|Delivery Type||Delivery length / details|
|Lecture||18 x 50 minute sessions|
|Seminars / Tutorials||10 x 50 minute sessions|
|Seminars / Tutorials||Individual 10-minute 'feedback tutorial' per written assignment submitted|
|Assessment Type||Assessment length / details||Proportion|
|Semester Assessment||Essay 1 - 1 x 2,500 word essay||25%|
|Semester Assessment||Essay 2 - 1 x 2,500 word essay||25%|
|Semester Exam||3 Hours (1 x 3 hour exam)||50%|
|Supplementary Assessment||Essay 1 - 1 x 2,500 word supplementary (resit) essay||25%|
|Supplementary Assessment||Essay 2 - 1 x 2,500 word supplementary (resit) essay||25%|
|Supplementary Exam||3 Hours 1 x 3 hour supplementary (resit) examination||50%|
On completion of this module, students should be able to:
a) Demonstrate familiarity with a substantial body of historical knowledge in the field of modern and contemporary British political, social and cultural history.
b) Engage in source criticism, discussion and understanding of the scope and variety of sources in modern British history.
c) Demonstrate familiarity with a wide range of historical techniques relevant to a comparative study of political and social developments.
d) Gather and sift appropriate items of historical evidence
e) Read, analyse and reflect critically on secondary and primary texts, in particular contemporary reportage and other media sources.
f) Develop the ability to evaluate strengths and weaknesses of particular historical arguments and where necessary challenge them.
g) Develop oral (not assessed) and written skills which will have been improved through seminar discussions and essays
h) Work both independently and collaboratively, and to participate in group discussions (not assessed).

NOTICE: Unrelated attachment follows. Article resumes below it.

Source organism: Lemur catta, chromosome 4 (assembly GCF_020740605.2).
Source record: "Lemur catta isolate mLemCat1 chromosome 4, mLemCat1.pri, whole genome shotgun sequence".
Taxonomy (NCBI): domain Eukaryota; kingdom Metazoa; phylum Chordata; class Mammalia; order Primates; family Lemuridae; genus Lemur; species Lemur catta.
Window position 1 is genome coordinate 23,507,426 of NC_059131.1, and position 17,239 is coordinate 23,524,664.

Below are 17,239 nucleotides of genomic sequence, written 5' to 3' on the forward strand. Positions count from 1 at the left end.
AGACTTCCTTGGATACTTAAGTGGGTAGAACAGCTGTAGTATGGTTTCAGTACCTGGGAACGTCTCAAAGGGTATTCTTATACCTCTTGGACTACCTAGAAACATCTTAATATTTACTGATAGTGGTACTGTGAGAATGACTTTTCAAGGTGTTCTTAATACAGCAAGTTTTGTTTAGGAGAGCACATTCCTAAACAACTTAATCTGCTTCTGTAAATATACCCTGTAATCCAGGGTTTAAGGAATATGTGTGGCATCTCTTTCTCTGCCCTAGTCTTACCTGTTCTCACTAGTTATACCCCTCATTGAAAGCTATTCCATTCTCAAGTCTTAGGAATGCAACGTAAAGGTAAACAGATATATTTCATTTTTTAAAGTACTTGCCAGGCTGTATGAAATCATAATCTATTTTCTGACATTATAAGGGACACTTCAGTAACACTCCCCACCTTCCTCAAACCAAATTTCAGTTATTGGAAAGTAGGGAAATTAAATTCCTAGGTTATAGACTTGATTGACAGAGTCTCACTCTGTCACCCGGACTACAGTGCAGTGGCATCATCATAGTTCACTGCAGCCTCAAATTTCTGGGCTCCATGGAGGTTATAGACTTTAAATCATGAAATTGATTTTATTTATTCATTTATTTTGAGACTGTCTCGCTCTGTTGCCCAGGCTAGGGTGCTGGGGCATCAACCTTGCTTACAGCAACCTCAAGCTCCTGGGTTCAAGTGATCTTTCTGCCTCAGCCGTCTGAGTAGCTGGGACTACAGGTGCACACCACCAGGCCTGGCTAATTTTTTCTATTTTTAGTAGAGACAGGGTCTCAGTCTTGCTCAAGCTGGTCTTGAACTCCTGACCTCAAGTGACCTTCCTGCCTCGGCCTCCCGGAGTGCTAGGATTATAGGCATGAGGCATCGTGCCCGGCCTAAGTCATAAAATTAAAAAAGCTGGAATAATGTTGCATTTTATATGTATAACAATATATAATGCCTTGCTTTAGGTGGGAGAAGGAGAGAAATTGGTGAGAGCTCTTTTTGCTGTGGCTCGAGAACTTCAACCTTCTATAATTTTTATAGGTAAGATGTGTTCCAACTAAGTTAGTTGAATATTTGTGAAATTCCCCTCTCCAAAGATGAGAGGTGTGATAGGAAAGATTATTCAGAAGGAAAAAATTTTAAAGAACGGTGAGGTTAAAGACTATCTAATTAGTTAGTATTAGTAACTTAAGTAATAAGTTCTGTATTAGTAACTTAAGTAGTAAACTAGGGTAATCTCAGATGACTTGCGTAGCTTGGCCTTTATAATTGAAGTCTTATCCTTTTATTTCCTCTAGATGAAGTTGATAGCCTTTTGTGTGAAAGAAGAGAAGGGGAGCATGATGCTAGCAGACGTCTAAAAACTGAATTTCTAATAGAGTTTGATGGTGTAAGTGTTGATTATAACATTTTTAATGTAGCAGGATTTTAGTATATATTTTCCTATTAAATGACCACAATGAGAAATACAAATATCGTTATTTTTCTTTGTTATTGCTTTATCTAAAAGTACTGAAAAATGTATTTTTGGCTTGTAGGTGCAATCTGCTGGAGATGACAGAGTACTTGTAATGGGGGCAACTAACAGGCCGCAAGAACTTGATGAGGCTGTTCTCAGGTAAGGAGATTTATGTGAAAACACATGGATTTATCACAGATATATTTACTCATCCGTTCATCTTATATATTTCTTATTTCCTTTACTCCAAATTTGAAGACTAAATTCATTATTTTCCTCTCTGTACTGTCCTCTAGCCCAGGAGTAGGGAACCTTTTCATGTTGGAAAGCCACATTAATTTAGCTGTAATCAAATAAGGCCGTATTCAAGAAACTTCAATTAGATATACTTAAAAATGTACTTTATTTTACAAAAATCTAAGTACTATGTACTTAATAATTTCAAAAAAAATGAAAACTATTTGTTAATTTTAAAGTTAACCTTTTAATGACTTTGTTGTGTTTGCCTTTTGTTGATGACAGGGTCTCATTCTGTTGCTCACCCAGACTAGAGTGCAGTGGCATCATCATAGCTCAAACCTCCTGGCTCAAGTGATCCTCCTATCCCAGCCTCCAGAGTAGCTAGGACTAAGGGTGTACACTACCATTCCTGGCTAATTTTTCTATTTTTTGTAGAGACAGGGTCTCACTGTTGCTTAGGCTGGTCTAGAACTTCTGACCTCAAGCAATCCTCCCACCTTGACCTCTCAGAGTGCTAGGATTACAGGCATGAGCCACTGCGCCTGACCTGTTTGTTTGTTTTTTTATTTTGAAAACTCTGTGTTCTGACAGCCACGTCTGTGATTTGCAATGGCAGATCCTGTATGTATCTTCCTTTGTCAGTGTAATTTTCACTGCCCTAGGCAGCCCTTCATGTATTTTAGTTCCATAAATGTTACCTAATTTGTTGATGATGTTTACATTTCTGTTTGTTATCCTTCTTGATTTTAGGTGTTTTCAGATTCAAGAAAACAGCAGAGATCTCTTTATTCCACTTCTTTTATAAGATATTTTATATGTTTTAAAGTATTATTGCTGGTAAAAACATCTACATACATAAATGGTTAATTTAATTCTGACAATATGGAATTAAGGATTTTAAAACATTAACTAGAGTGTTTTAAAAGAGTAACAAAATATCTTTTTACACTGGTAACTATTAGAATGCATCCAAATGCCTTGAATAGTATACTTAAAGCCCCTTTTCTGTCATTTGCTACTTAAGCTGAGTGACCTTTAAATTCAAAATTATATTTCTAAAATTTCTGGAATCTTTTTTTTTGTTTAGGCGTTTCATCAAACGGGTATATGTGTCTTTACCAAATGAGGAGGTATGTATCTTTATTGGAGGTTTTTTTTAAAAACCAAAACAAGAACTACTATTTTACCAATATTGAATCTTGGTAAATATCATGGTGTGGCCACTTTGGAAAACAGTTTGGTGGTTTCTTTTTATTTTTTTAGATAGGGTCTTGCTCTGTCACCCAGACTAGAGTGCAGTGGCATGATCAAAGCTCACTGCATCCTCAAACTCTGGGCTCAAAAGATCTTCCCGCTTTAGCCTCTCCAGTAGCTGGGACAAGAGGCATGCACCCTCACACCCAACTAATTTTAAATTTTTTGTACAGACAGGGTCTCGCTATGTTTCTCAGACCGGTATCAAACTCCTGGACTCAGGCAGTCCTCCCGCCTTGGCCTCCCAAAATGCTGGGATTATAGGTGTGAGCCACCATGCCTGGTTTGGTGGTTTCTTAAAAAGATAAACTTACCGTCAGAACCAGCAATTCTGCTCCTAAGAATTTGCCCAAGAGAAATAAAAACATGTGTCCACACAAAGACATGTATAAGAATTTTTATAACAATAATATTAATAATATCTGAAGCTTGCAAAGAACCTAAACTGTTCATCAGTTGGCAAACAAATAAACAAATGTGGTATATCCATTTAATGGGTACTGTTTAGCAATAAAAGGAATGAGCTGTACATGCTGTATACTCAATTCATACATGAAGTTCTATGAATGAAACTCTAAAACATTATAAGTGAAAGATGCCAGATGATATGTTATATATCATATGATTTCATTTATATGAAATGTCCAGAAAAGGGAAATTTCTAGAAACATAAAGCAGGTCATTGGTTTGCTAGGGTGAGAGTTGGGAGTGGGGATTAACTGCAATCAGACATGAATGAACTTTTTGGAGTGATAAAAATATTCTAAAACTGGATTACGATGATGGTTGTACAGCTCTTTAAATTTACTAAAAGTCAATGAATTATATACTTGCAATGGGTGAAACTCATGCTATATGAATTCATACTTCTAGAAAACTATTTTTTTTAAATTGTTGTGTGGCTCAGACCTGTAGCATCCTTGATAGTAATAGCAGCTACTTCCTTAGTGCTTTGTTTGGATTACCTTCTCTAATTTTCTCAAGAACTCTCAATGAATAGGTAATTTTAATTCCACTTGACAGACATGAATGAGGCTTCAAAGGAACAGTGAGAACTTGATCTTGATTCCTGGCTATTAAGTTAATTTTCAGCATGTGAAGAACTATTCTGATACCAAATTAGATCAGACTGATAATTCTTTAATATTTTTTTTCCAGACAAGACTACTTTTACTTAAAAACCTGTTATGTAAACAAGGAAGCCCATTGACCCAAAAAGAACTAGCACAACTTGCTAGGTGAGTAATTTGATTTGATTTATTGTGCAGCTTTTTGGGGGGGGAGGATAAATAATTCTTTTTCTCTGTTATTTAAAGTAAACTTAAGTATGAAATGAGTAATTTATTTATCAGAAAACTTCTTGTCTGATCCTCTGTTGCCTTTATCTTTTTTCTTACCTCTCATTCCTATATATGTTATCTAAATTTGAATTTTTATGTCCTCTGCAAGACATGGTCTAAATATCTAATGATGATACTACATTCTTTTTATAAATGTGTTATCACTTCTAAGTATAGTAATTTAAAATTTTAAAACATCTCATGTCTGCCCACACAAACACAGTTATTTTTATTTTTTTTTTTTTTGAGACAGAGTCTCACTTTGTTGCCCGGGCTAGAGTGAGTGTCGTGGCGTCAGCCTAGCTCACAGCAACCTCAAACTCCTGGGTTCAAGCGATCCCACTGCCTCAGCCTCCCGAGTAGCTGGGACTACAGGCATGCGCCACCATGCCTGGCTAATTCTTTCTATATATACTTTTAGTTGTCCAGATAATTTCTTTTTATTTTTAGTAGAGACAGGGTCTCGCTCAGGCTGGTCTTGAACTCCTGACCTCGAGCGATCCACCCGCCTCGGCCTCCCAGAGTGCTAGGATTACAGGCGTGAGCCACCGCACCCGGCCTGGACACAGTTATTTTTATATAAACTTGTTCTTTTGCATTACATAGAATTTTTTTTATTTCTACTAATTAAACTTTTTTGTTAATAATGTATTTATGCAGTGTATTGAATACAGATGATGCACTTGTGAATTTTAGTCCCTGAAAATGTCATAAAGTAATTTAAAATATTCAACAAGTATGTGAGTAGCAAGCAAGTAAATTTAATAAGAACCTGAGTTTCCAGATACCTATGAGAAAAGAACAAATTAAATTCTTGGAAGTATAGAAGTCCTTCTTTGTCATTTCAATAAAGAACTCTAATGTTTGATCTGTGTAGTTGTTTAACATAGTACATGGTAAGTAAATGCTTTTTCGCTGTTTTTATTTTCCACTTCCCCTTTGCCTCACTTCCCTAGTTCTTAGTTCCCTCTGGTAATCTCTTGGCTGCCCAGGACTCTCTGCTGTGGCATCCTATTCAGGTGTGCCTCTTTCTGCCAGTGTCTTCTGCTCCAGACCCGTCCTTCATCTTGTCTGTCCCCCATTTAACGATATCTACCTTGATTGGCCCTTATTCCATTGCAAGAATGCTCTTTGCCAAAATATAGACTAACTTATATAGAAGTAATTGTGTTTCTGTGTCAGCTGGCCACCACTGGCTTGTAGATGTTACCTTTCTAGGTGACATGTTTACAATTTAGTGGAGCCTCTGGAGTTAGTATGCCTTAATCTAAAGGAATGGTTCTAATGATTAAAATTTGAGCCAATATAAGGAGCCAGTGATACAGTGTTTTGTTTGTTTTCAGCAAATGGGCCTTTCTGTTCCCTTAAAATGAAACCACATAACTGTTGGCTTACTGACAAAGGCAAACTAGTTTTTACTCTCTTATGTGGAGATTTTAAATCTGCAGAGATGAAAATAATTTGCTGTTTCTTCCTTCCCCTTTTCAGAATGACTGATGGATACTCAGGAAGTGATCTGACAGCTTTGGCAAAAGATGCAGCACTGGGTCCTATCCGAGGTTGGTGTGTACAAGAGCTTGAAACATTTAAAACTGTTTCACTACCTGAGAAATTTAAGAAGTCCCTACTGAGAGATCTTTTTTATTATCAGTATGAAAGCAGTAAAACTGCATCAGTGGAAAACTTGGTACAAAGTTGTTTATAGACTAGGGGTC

This option module considers British history from the turn of the twentieth century until the fairly recent past (the fall of Margaret Thatcher). It will focus primarily on political developments but will, in addition, incoroporate social, economic and cultural change. The main theme of the module is the changing character of British politics throughout the twentieth century - its structures, discourse, political culture - and how these developments reflect, and in turn influence, other aspects of British society. Central to this theme are such topics as the evolution of a mass democracy, the impact of the two World Wars, Britain's search for an international post-war role, the development and downfall of a politics of concensus.
2. Edwardian Britain: the 'strange death of liberal England'?
3. The Great War and British society.
4. Inter-war Britain (i): politics and class.
5. Inter-war Britain (ii): poverty and prosperity..
6. Inter-war Britain (iii) the phenomenon of Stanley Baldwin.
7. Britain and the Second World War (i): the 'People's War'.
8. Britain and the Second World War (ii): 'leftward shift'?
9. The Attlee governments and the welfare state.
10. Conservative hegemony 1951-64 (i): the Age of Affluence?
11. Conservative hegemony 1951-64 (ii): the 'Stagnant Society'?
12. State of the nation (i): Britain and the post-war world.
13. 'The Sixties': Britain and the 'Permissive Society'.
14. State of the nation (ii): Britain and the British.
15. Media and society in 20th century Britain.
16. 'Who governs Britain?': the 1970s and the end of consensus.
17. The 'Thatcher revolution'.
18. Conclusions: New Liberalism to Neo-Liberalism.
2. First World War: 'The Deluge'.
3. The 1920s: Class and politics
4. The 1930s: Healthy or Hungry Thirties?
5. Second World War: 'Finest Hour'?
6. Post-war consensus?
7. Suez and the End of Empire.
8. The Permissive Society.
10. Media, politics and society in 20th century Britain.
This module is at CQFW Level 6